School security task force organizes

Published 4:31pm Wednesday, January 23, 2013

Tour of schools scheduled for Feb. 13, 14 and 15

A newly formed school security task force sat down for the first time to organize a plan for better school security in Polk County.

The Polk County Board of Commissioners created the task force on Jan. 7 following the Newtown, Ct. shooting at Sandy Hook Elementary School in December.

The task force’s first meeting was held Wednesday, Jan. 23 and consisted of Polk County School Superintendent Bill Miller, Polk County School Board Chair Geoff Tennant, Polk County Sheriff Donald Hill, interim Polk County Manager Marche Pittman, Columbus Police Chief Chris Beddingfield, Saluda Police Chief James Cantrell, Tryon Police Chief Jeff Arrowood, N.C. State Trooper Darryl Bailey and facilitator Jim Edwards, Isothermal Planning and Development Commission Director.

Members of the task force discussed a variety of topics including what organizations the group will need input from and what risks are factors in Polk County.

The task force agreed that a risk assessment of all school facilities is needed first and scheduled to conduct those assessments at 10 school facilities on Feb. 13, Feb. 14 and Feb. 15.

The facilities that will be assessed include Polk County High School, Polk County Middle School, Polk Central Elementary School, Saluda Elementary School, Sunny View Elementary School, Tryon Elementary School, Forbes Preschool, the Virtual College, the alternative school and Stearns.

Edwards said the task force will need to look at current policies at each school and what the school board can do to strengthen or tighten up the policies. Tennant and Miller said all school staff has identification cards with the high school being strict about wearing them and the elementary schools not as strict.

“Locking down schools can become a very complicated issue when you are trying to have an open school,” Miller said.

Beddingfield said it’s going to be a magic line that needs to be drawn because there’s one extreme where you have schools locked down with a gate like a prison and another extreme to be wide open. He said most law enforcement officers will tend to think that line should be tighter on security.

Miller said he’s for nothing and he’s against nothing. He said he’s been working for schools for 25 to 30 years and watched America spend money even if they don’t know what to do.

“That’s a complicated problem,” Miller said. “There’s probably not a solution. Just doing something to say we did it is not a good answer.”

He added that the others wouldn’t believe how many calls and emails he’s received from companies trying to take advantage of the situation to make money.

Tennant said the board could come up with all kinds of recommendations but it’s Pittman who will have to go out and find the money.

“I don’t think there’s a person on this board whose goal isn’t to make kids safe at school,” Tennant said.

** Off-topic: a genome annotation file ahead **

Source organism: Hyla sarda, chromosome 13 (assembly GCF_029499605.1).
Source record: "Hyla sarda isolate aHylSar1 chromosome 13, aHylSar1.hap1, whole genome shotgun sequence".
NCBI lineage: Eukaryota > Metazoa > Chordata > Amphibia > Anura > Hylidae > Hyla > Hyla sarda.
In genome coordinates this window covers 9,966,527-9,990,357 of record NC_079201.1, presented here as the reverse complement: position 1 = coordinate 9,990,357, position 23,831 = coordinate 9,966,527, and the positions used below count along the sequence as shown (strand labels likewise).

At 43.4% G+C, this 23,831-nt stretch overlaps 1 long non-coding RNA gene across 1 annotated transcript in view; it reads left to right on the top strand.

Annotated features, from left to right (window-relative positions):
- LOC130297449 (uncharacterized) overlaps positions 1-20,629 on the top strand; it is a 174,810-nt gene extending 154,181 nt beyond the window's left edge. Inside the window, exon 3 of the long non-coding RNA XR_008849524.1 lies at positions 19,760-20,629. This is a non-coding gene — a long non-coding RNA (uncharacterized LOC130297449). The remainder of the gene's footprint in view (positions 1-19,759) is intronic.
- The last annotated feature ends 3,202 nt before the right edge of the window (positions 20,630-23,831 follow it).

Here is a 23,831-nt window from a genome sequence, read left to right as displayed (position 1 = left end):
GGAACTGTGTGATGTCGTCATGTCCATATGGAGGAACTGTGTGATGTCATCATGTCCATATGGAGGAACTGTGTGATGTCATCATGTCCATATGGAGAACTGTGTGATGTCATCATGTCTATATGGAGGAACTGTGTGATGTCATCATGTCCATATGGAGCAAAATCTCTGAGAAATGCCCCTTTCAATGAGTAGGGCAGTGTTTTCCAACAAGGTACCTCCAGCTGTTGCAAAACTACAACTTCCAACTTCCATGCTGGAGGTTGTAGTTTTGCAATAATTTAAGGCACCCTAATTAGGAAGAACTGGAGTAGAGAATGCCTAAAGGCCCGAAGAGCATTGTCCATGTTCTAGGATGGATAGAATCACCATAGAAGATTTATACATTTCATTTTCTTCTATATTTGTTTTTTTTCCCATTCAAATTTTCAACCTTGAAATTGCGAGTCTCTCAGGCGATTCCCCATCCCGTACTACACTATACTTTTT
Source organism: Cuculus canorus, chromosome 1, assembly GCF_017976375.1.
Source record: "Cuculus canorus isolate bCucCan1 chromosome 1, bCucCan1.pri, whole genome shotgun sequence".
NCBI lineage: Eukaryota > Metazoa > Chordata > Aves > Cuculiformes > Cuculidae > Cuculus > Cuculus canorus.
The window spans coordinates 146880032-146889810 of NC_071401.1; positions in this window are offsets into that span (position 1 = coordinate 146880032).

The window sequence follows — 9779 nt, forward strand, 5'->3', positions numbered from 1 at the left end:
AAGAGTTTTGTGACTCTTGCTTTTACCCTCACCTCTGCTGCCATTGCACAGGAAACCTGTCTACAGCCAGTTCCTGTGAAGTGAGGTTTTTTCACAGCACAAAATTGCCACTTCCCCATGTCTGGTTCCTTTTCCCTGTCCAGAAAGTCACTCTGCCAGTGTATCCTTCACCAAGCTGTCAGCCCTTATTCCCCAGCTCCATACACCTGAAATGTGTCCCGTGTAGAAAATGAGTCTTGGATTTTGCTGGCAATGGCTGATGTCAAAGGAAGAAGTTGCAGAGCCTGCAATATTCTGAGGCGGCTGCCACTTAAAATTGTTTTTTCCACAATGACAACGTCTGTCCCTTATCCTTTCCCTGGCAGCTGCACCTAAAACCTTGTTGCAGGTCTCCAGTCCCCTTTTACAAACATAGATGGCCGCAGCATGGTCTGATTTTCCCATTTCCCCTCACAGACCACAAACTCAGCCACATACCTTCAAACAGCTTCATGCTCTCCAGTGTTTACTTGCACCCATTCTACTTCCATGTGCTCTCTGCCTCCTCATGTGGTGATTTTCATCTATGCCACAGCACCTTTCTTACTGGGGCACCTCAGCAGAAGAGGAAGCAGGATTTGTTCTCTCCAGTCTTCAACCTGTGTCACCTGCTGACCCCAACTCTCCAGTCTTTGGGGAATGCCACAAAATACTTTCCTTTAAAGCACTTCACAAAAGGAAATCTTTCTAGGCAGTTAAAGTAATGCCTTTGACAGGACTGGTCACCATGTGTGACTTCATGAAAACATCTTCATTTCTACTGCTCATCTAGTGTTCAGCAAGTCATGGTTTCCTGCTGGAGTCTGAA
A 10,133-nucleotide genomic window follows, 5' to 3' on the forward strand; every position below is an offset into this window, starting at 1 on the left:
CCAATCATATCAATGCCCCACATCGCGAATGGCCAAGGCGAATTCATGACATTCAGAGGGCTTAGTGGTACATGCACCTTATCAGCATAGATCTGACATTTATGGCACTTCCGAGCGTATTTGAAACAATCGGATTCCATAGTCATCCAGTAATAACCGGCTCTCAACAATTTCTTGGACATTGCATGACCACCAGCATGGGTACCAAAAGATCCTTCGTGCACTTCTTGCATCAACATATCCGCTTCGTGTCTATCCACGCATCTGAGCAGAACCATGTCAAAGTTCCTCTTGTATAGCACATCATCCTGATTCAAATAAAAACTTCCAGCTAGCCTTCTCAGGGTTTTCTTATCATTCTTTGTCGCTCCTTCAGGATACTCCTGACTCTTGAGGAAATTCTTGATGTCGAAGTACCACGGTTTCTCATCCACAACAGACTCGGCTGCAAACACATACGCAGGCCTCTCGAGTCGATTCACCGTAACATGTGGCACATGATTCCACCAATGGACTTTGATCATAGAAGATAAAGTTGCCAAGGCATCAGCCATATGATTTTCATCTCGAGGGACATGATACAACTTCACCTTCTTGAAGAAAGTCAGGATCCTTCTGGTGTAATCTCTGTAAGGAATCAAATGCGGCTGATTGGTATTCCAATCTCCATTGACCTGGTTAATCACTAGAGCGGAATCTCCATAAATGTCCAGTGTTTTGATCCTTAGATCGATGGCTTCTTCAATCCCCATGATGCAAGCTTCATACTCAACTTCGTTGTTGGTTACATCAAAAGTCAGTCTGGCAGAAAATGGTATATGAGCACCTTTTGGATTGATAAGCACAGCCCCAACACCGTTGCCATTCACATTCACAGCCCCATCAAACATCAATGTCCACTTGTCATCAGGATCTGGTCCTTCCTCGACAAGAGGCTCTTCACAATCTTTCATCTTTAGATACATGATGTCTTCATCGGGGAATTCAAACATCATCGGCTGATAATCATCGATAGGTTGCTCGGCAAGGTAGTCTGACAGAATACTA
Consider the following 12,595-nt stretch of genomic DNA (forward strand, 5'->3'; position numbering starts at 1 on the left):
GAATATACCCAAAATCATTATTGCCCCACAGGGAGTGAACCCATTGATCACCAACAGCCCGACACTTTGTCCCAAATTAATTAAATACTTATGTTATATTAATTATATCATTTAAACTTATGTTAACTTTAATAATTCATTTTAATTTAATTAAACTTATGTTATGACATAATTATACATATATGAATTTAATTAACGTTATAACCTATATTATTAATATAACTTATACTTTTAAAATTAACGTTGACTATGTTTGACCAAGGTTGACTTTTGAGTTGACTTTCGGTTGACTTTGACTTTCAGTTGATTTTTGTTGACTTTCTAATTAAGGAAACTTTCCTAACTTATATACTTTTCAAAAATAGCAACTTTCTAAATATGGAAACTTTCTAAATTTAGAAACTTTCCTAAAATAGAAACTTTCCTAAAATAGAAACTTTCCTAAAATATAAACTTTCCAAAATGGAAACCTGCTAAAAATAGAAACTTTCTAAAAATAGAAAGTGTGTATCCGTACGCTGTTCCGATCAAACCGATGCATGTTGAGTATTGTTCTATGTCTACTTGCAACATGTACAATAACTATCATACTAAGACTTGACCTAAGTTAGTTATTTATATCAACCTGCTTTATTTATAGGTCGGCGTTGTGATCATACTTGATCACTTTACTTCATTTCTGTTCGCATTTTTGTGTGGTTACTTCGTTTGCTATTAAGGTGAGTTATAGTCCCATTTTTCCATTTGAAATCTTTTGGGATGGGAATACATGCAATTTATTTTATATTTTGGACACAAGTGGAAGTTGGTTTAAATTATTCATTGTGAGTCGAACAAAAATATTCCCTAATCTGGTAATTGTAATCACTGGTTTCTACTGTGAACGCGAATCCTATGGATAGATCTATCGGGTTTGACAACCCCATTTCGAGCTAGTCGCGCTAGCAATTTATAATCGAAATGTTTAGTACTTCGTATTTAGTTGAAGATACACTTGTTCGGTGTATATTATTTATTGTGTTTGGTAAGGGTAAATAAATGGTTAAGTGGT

He agreed with Miller saying as a society people normally take piles of money and throw it at problems.

“That might give people a false sense that we’ve done something important and it might blow up in our face,” Tennant said.

The task force agreed that each school’s risks are going to be different.

Miller mentioned how difficult some of Polk County’s schools are to secure due to the layouts, particularly Tryon and Polk Central because of multiple buildings and multiple entrances.

Miller said people talk about how an officer can simply man the door, but what people don’t understand is that most schools have four doors. There’s not one place to stand, he said.

The task force agreed that input is needed from teachers and individual school administrators regarding what each school thinks their top security risks are.

Miller said another thing the task force may need to consider is that the most dangerous time in Polk County School activities is not during the school day but during athletic events.

“There’s 5,000 people at a football game on a Friday night and nobody’s searched,” Miller said. “That’s the most dangerous thing happening in Polk County.”

Miller also said people think that school runs from 8 a.m. to 3 p.m. and asked if the group was going to discuss after school and summer school.

“People think school runs from 8 to 3, but it’s really from 8 to 6,” Miller said.

The consensus was that the task force will concentrate on securing facilities and agreed on the 10 facilities to create a risk assessment.

The group decided to create the risk assessment within 60 days, or by the end of March. The timing works out with the school system currently working on a strategic plan, so the task force agreed to work hand in hand with the plan, particularly with the public input portion of the school’s plan.

Miller said originally the strategic plan was not going to include security measures but after the December shooting in Connecticut, school officials decided to make security part of that plan.

The school’s strategic plan will also involve surveys.

Following the risk assessment of the school facilities, the task force said it would like to talk to different groups for input, including mental health officials, the Polk County Department of Social Services, school principals and local state representatives.

In the meantime, task force members are going to research statistical information regarding security issues at schools, speak with other law enforcement and school districts regarding what they may be doing that is working and keeping up to date with what state and federal officials are implementing.

The next task force meeting was scheduled for Feb. 21.






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